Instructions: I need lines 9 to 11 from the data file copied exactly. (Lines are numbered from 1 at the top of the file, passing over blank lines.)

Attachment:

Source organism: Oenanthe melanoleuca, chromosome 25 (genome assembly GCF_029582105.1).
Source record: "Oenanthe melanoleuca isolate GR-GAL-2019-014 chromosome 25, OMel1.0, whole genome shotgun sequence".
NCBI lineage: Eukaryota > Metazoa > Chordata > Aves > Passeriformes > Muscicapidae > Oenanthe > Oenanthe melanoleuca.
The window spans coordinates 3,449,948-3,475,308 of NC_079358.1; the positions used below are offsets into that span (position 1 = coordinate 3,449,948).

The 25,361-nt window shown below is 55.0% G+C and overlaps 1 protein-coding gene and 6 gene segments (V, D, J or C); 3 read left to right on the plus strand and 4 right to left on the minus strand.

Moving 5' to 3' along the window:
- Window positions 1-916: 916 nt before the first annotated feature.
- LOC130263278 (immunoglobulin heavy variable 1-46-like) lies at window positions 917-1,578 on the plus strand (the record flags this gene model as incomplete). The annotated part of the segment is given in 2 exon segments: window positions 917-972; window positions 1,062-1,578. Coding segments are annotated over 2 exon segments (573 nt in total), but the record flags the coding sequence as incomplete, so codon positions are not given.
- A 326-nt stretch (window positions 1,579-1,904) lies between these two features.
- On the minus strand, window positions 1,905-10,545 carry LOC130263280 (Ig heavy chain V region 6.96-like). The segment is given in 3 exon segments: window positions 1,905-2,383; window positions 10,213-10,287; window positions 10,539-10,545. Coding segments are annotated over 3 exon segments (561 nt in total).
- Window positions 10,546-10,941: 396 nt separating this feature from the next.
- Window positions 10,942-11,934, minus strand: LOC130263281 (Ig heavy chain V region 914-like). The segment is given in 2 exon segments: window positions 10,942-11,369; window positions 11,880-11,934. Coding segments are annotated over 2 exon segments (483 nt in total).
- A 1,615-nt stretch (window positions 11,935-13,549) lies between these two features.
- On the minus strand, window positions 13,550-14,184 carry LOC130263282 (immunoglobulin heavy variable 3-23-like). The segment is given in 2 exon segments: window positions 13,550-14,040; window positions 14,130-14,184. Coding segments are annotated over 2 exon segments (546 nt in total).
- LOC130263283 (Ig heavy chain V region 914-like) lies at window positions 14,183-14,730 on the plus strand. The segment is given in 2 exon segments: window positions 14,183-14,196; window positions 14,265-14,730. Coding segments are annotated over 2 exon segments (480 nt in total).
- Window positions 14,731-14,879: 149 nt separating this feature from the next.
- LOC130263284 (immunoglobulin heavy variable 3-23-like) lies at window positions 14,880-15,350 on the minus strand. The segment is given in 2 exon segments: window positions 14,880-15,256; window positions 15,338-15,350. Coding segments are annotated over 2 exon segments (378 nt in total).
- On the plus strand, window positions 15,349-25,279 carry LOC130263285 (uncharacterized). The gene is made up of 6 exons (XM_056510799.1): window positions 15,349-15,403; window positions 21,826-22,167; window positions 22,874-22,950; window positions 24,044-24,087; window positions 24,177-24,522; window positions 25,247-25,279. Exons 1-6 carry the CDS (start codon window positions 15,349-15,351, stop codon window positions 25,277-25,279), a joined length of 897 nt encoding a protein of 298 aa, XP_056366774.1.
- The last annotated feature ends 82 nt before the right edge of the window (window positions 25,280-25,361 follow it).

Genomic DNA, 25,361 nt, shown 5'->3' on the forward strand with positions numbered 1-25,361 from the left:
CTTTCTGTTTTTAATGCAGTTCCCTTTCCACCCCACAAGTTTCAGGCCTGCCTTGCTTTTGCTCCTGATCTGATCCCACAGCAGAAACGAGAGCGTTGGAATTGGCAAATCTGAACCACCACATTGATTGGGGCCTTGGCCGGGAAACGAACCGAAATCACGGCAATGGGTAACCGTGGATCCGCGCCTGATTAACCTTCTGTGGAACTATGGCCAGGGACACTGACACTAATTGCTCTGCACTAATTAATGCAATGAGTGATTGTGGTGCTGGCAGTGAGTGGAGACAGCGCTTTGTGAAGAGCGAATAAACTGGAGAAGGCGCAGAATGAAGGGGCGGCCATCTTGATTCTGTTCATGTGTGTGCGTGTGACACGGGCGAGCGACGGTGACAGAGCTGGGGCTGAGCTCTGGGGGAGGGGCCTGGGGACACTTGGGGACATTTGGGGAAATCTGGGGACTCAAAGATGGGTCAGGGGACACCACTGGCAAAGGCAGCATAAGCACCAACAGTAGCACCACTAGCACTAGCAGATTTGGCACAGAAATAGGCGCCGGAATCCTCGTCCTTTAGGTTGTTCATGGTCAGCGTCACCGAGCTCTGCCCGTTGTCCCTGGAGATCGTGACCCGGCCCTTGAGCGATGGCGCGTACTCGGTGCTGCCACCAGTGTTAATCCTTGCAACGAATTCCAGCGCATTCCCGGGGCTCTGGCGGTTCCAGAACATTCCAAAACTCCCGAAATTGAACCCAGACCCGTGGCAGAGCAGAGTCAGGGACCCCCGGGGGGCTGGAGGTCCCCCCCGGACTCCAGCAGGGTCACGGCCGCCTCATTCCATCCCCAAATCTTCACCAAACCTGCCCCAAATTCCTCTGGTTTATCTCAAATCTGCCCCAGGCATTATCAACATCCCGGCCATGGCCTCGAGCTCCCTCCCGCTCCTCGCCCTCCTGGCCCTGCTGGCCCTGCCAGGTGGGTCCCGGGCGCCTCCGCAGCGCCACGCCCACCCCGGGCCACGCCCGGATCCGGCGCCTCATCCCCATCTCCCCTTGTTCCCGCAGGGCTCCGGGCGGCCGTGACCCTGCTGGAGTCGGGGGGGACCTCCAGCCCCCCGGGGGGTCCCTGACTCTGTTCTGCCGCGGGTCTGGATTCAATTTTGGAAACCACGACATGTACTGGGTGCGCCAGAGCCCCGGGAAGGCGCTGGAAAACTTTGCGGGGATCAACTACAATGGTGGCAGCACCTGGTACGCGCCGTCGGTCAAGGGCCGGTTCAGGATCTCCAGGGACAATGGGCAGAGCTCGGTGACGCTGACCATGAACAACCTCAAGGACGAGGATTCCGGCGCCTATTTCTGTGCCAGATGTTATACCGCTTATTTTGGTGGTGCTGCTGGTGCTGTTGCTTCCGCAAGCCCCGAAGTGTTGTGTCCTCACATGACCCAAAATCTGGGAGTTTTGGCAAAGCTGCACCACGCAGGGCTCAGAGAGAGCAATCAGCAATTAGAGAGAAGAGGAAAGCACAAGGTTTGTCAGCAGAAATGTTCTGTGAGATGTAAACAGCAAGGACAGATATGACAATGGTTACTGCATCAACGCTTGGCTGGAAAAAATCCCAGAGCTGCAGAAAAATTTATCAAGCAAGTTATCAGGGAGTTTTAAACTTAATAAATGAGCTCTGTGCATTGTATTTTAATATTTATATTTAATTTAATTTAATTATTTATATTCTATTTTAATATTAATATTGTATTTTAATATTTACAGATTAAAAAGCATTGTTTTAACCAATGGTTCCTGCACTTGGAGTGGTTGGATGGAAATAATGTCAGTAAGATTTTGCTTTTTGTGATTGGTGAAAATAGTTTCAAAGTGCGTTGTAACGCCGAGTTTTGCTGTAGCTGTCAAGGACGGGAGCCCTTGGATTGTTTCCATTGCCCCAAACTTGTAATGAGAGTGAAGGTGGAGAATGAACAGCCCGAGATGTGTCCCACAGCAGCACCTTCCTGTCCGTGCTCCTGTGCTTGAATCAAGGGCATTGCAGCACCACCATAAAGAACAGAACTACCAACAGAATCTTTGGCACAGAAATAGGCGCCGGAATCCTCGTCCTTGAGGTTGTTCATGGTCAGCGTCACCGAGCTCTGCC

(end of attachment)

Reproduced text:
- A 326-nt stretch (window positions 1,579-1,904) lies between these two features.
- On the minus strand, window positions 1,905-10,545 carry LOC130263280 (Ig heavy chain V region 6.96-like). The segment is given in 3 exon segments: window positions 1,905-2,383; window positions 10,213-10,287; window positions 10,539-10,545. Coding segments are annotated over 3 exon segments (561 nt in total).
- Window positions 10,546-10,941: 396 nt separating this feature from the next.